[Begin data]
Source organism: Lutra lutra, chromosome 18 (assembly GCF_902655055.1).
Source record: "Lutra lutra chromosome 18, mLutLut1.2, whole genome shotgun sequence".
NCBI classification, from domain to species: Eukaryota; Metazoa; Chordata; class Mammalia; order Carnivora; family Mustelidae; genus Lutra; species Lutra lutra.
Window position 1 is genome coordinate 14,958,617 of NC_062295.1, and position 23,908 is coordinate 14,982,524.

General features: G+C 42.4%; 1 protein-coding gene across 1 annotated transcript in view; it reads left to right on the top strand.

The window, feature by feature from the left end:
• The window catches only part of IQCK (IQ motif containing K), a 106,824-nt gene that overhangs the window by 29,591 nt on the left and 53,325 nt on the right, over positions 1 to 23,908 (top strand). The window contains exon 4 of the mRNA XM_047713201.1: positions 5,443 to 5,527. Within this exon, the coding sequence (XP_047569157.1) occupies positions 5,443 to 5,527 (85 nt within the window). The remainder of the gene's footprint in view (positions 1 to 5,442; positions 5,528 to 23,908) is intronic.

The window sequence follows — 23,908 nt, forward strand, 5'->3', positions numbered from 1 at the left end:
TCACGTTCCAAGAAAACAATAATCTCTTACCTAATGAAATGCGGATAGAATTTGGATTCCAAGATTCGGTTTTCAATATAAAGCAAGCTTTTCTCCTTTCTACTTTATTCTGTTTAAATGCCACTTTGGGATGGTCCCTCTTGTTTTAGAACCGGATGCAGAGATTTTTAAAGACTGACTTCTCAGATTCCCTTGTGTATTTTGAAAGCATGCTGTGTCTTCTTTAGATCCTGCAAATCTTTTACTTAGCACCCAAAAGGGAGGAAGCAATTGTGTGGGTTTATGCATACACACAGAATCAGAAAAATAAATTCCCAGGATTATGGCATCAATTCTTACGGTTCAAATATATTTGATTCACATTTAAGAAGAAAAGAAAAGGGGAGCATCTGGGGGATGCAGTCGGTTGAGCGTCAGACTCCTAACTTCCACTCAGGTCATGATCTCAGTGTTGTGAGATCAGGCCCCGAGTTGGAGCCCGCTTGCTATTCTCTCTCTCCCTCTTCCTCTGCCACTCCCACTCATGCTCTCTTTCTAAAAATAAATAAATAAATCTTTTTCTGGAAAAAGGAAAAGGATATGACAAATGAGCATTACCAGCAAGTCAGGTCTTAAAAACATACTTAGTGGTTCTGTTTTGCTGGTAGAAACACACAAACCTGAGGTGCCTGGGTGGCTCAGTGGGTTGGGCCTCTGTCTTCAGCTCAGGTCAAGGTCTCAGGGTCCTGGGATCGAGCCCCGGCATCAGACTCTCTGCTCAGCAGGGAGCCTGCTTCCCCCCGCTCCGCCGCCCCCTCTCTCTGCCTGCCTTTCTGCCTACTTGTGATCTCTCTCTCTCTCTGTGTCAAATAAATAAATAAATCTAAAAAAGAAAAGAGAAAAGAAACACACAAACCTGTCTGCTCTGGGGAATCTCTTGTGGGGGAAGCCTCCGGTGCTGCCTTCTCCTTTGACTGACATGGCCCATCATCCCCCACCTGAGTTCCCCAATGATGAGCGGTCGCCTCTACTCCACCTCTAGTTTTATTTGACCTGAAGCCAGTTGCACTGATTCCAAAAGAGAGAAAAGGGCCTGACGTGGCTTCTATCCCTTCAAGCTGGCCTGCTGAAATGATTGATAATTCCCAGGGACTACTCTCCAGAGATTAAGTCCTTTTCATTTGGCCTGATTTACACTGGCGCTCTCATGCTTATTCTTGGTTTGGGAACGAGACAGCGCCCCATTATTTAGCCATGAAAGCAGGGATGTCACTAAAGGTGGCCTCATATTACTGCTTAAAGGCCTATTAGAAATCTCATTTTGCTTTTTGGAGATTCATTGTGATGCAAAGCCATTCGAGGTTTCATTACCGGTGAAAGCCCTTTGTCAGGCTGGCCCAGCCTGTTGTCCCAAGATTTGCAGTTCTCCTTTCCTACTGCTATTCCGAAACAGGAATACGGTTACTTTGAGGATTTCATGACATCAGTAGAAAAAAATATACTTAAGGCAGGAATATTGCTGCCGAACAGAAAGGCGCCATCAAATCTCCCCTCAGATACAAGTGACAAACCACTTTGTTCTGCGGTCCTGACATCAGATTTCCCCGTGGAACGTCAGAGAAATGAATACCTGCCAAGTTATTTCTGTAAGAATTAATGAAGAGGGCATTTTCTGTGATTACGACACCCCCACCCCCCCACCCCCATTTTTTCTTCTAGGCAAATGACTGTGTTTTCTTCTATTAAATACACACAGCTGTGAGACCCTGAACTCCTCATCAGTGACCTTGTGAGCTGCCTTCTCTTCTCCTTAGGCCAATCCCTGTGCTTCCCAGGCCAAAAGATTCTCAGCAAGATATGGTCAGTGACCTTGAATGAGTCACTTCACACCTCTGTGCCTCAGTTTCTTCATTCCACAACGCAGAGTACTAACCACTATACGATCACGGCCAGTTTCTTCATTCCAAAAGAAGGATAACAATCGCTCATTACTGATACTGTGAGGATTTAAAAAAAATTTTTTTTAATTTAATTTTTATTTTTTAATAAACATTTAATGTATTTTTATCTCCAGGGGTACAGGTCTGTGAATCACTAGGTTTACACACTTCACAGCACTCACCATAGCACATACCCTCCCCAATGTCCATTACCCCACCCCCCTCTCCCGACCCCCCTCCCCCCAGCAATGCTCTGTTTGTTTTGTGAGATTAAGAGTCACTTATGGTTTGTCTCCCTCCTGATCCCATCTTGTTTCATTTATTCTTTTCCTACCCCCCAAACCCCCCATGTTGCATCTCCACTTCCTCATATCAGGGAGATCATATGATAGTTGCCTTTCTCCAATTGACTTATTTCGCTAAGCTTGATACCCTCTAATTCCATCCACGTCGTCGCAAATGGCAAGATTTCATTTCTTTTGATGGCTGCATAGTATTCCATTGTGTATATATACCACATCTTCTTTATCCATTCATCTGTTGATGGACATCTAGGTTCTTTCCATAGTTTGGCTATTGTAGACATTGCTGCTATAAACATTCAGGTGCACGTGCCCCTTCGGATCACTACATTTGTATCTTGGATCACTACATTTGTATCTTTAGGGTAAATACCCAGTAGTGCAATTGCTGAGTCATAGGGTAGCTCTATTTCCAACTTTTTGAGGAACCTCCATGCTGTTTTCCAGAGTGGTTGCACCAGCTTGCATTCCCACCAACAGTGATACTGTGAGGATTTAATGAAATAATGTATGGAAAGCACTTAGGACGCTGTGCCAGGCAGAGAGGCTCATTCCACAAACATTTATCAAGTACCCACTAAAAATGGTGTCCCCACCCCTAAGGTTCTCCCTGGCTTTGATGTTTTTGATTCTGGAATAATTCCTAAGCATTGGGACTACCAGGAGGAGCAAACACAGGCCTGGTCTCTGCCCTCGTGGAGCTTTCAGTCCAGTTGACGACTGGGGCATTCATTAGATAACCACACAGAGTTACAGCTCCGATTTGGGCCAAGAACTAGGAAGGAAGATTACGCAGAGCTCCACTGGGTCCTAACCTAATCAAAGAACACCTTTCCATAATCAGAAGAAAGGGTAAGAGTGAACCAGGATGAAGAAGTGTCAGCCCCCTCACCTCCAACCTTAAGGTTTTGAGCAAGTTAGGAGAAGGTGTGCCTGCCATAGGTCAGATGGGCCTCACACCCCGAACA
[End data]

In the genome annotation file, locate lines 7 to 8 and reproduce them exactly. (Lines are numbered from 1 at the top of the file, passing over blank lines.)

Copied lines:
• The window catches only part of IQCK (IQ motif containing K), a 106,824-nt gene that overhangs the window by 29,591 nt on the left and 53,325 nt on the right, over positions 1 to 23,908 (top strand). The window contains exon 4 of the mRNA XM_047713201.1: positions 5,443 to 5,527. Within this exon, the coding sequence (XP_047569157.1) occupies positions 5,443 to 5,527 (85 nt within the window). The remainder of the gene's footprint in view (positions 1 to 5,442; positions 5,528 to 23,908) is intronic.

The window sequence follows — 23,908 nt, forward strand, 5'->3', positions numbered from 1 at the left end: